What kind of music do you play on your 10 string?

  1. Chip Booth
    Chip Booth
    My limited experience with 10 string instruments is that they are commonly built on a mandola sized body and therefore have a tone that is richer and deeper than a typical mandolin, even in the upper register. I'm going to guess that few of us 10 string players play bluegrass on them.

    I use mine primarily for singer/songwriter style folk music. Our band has a string bass, fiddle, and two of us who switch back and forth between guitar and mandolin. We play a lot of slower, lush folky music where the sustain and roundness of the 10 string really fits in nicely with bowed bass. I use it in place of a second guitar in almost all situations, and have been experimenting with playing a few tunes with the mandolin and 10 string and no guitar at all. My new Lawrence Smart 10 string has an incredible tone that is much closer to a traditional F hole mandolin than any other 10 string I have played including his others. It has the "pop" on the attack like a bluegrass mandolin and chops quite well. As a result I use it for quite a few faster, almost grassy songs that I used to play on my regular mandolin.

    I also recently had the chance to exclusively play my ten string for a week at the Sun Valley Swing 'n' Dixie Jazz Jamboree. I can safely say I was the only mandolin player at the festival (though Eva Scow was there last year), and it was a blast. So I dabble in some jazz, and have been playing choros from Mike Marshall's book as well. I love the tone of the 10 string on the choro pieces, and it's fun finding ways to incorporate the 5th course into the melodies.
  2. Ted Eschliman
    Ted Eschliman
    Most of my playing is in a praise band at church. Since they aren't accustomed to a mandolin anyway, the fact that mine is 10-string (let alone fanned-fret), the rest of the musicians have no preconceived notion of what my instrument should look like. I do a lot of cross-picking, and since my instrument is amplified, I don't have to worry about brilliance in the high end.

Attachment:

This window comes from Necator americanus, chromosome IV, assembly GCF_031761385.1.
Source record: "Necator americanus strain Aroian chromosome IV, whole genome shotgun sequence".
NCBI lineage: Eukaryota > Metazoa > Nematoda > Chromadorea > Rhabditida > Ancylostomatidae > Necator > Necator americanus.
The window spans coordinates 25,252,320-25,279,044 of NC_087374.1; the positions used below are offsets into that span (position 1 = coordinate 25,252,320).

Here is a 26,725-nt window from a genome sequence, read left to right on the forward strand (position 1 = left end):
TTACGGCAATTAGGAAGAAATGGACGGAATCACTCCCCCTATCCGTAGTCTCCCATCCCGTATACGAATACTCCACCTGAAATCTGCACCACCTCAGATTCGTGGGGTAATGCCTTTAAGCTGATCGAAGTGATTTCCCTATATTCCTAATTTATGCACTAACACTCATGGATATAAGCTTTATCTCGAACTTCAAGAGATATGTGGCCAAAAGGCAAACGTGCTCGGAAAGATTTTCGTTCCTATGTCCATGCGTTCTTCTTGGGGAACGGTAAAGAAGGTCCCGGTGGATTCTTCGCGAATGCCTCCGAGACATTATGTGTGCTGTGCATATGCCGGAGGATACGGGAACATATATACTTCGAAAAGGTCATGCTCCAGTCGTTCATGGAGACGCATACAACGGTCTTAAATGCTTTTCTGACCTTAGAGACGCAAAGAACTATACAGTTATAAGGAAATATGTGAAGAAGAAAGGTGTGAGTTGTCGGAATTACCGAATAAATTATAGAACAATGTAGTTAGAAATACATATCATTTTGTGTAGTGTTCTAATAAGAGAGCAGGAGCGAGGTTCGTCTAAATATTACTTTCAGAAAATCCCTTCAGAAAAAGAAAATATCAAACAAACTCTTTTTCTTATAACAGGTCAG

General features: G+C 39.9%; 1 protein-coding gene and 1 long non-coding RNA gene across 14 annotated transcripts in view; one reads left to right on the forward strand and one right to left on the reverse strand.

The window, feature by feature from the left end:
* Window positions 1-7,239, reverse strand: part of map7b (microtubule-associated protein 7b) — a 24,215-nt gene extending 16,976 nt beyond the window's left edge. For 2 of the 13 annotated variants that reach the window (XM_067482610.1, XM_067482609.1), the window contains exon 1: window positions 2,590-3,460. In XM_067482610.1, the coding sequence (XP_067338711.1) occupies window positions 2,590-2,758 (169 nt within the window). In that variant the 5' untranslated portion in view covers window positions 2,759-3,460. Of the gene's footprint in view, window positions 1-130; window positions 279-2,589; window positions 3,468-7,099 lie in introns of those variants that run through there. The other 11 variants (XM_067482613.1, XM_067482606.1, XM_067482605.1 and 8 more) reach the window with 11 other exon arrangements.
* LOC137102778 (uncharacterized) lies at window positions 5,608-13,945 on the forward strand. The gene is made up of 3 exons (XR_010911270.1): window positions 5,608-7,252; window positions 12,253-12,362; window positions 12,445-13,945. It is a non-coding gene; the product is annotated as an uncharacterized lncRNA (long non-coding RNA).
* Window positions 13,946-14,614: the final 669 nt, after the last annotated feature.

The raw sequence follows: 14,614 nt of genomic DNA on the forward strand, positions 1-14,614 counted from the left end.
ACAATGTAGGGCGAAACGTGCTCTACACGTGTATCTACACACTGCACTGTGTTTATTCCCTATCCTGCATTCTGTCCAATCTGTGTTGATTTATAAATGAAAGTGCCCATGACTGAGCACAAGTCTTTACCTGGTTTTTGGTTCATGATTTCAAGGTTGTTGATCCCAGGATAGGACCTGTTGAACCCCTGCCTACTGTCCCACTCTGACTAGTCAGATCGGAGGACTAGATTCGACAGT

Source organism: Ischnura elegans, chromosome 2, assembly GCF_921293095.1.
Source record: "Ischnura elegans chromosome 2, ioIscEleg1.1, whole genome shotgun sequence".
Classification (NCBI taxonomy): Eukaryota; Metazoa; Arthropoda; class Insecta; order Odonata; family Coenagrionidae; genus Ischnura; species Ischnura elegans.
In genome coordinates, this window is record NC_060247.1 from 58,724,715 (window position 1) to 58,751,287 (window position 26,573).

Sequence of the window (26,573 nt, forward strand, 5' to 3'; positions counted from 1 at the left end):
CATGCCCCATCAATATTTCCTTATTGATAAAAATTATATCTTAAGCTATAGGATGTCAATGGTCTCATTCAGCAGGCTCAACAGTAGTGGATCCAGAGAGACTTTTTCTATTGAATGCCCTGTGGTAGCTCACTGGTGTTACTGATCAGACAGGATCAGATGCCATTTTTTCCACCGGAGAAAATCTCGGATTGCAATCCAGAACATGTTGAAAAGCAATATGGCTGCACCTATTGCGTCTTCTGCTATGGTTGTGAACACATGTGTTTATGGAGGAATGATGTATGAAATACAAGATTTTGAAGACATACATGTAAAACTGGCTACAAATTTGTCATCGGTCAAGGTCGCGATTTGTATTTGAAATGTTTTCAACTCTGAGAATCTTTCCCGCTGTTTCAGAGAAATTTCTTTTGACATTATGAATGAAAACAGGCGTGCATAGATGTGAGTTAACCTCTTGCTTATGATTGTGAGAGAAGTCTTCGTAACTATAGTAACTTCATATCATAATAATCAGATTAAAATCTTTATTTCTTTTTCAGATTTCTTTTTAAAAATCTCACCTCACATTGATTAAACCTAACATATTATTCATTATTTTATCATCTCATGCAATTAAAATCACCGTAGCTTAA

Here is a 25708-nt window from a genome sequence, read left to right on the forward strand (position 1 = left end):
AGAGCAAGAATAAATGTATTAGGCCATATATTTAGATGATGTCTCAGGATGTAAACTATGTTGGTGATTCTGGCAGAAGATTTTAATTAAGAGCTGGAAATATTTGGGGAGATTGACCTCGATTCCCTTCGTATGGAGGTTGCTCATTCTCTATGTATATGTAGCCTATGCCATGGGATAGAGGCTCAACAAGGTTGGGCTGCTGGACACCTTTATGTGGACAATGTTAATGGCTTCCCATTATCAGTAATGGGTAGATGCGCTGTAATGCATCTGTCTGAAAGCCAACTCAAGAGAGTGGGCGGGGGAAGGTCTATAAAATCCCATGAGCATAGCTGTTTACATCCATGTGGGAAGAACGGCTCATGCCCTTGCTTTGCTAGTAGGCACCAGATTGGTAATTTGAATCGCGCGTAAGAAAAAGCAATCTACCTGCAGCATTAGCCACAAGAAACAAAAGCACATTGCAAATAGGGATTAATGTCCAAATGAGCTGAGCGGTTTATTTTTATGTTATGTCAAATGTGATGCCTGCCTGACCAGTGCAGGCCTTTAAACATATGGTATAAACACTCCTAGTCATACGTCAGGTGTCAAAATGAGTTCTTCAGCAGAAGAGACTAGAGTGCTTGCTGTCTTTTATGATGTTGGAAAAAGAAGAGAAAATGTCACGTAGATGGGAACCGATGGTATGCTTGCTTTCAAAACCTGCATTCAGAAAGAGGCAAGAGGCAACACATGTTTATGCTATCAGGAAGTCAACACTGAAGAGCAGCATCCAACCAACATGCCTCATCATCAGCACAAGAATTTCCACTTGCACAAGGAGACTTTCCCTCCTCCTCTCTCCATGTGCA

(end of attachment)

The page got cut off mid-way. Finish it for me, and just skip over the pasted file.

What I like about the 10-string is the extended range, access to a FULL two-octave scale in any of the 4 FFcP patterns, without having to move up the fretboard. Having a rich bottom end on the C course is a dream. I use Thomastik mandola string (164M) and add a Thomastik mandolin E to the set.

  3. Chip Booth
    Chip Booth
    What is the scale length on your fan Ted? Mine is roughly 14" to 16". I recently played a fanned fret with a 16 2/3 ish low C. It made for a nice tight C, and didn't make for any obvious adjustment in fingering. Then again, I thought that the first time played a fanned fret instrument. Since then I have learned that there is definitely some adjustment neccesary but it well worth the effort!
  4. Tom Wright
    Tom Wright
    I currently use my 5-string for some material that will end up being 10-string. I expect that will eventually include some jazz as well as celtic and Bach when I get my Buchanan. I'm also saving up Dudu Maia's original tunes from his web site (pdf sheet music) for that happy day, since most require the low range.

    I'm impressed with these fanned-fret designs, although it gives my a headache to look at. I find no need for it, myself, and I want the same ease of short-scale reach on the low strings as on the uppers. Would be interested in your reaction to a couple I've recently recorded as solo song heads, the first being mine, the second Joe Zawinul and Cannonball Adderly: